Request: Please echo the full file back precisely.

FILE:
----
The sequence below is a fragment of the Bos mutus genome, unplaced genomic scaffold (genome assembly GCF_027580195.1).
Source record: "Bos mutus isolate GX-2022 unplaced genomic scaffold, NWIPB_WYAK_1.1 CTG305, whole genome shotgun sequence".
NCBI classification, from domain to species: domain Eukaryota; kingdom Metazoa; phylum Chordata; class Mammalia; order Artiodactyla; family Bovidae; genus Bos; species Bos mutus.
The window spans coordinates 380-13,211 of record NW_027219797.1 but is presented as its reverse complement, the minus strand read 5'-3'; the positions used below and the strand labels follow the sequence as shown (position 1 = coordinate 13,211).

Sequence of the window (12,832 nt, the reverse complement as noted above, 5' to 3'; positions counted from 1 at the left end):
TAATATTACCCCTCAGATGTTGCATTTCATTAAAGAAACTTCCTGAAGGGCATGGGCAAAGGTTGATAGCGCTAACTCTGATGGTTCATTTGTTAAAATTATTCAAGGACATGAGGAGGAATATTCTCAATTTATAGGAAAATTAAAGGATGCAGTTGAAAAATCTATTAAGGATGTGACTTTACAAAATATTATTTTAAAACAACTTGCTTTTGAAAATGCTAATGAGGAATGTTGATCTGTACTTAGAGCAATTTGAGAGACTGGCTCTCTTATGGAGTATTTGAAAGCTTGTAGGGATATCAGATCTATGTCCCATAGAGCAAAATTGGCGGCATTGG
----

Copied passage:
The sequence below is a fragment of the Bos mutus genome, unplaced genomic scaffold (genome assembly GCF_027580195.1).
Source record: "Bos mutus isolate GX-2022 unplaced genomic scaffold, NWIPB_WYAK_1.1 CTG305, whole genome shotgun sequence".
NCBI classification, from domain to species: domain Eukaryota; kingdom Metazoa; phylum Chordata; class Mammalia; order Artiodactyla; family Bovidae; genus Bos; species Bos mutus.
The window spans coordinates 380-13,211 of record NW_027219797.1 but is presented as its reverse complement, the minus strand read 5'-3'; the positions used below and the strand labels follow the sequence as shown (position 1 = coordinate 13,211).

Sequence of the window (12,832 nt, the reverse complement as noted above, 5' to 3'; positions counted from 1 at the left end):
TAATATTACCCCTCAGATGTTGCATTTCATTAAAGAAACTTCCTGAAGGGCATGGGCAAAGGTTGATAGCGCTAACTCTGATGGTTCATTTGTTAAAATTATTCAAGGACATGAGGAGGAATATTCTCAATTTATAGGAAAATTAAAGGATGCAGTTGAAAAATCTATTAAGGATGTGACTTTACAAAATATTATTTTAAAACAACTTGCTTTTGAAAATGCTAATGAGGAATGTTGATCTGTACTTAGAGCAATTTGAGAGACTGGCTCTCTTATGGAGTATTTGAAAGCTTGTAGGGATATCAGATCTATGTCCCATAGAGCAAAATTGGCGGCATTGG